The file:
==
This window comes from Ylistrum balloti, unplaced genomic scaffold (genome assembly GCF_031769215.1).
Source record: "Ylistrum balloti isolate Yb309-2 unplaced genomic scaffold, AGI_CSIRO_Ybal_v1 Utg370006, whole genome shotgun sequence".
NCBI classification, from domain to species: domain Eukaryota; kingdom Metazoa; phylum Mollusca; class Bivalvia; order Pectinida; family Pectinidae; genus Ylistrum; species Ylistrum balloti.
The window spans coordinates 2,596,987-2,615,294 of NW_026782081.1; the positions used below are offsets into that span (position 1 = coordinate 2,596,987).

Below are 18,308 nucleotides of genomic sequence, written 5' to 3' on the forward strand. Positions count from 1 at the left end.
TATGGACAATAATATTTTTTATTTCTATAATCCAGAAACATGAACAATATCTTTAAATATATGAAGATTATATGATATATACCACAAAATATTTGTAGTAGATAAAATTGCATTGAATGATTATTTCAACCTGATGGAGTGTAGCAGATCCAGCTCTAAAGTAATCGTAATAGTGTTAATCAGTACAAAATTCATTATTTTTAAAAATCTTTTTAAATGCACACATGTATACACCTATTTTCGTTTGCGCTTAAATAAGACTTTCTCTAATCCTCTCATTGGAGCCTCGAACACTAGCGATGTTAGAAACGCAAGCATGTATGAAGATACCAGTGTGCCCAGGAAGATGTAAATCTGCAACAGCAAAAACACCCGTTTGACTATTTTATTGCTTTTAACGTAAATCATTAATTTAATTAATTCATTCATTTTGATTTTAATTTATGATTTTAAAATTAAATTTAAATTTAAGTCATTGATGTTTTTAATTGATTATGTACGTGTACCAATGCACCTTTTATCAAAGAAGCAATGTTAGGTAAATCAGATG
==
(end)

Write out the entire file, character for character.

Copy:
This window comes from Ylistrum balloti, unplaced genomic scaffold (genome assembly GCF_031769215.1).
Source record: "Ylistrum balloti isolate Yb309-2 unplaced genomic scaffold, AGI_CSIRO_Ybal_v1 Utg370006, whole genome shotgun sequence".
NCBI classification, from domain to species: domain Eukaryota; kingdom Metazoa; phylum Mollusca; class Bivalvia; order Pectinida; family Pectinidae; genus Ylistrum; species Ylistrum balloti.
The window spans coordinates 2,596,987-2,615,294 of NW_026782081.1; the positions used below are offsets into that span (position 1 = coordinate 2,596,987).

Below are 18,308 nucleotides of genomic sequence, written 5' to 3' on the forward strand. Positions count from 1 at the left end.
TATGGACAATAATATTTTTTATTTCTATAATCCAGAAACATGAACAATATCTTTAAATATATGAAGATTATATGATATATACCACAAAATATTTGTAGTAGATAAAATTGCATTGAATGATTATTTCAACCTGATGGAGTGTAGCAGATCCAGCTCTAAAGTAATCGTAATAGTGTTAATCAGTACAAAATTCATTATTTTTAAAAATCTTTTTAAATGCACACATGTATACACCTATTTTCGTTTGCGCTTAAATAAGACTTTCTCTAATCCTCTCATTGGAGCCTCGAACACTAGCGATGTTAGAAACGCAAGCATGTATGAAGATACCAGTGTGCCCAGGAAGATGTAAATCTGCAACAGCAAAAACACCCGTTTGACTATTTTATTGCTTTTAACGTAAATCATTAATTTAATTAATTCATTCATTTTGATTTTAATTTATGATTTTAAAATTAAATTTAAATTTAAGTCATTGATGTTTTTAATTGATTATGTACGTGTACCAATGCACCTTTTATCAAAGAAGCAATGTTAGGTAAATCAGATG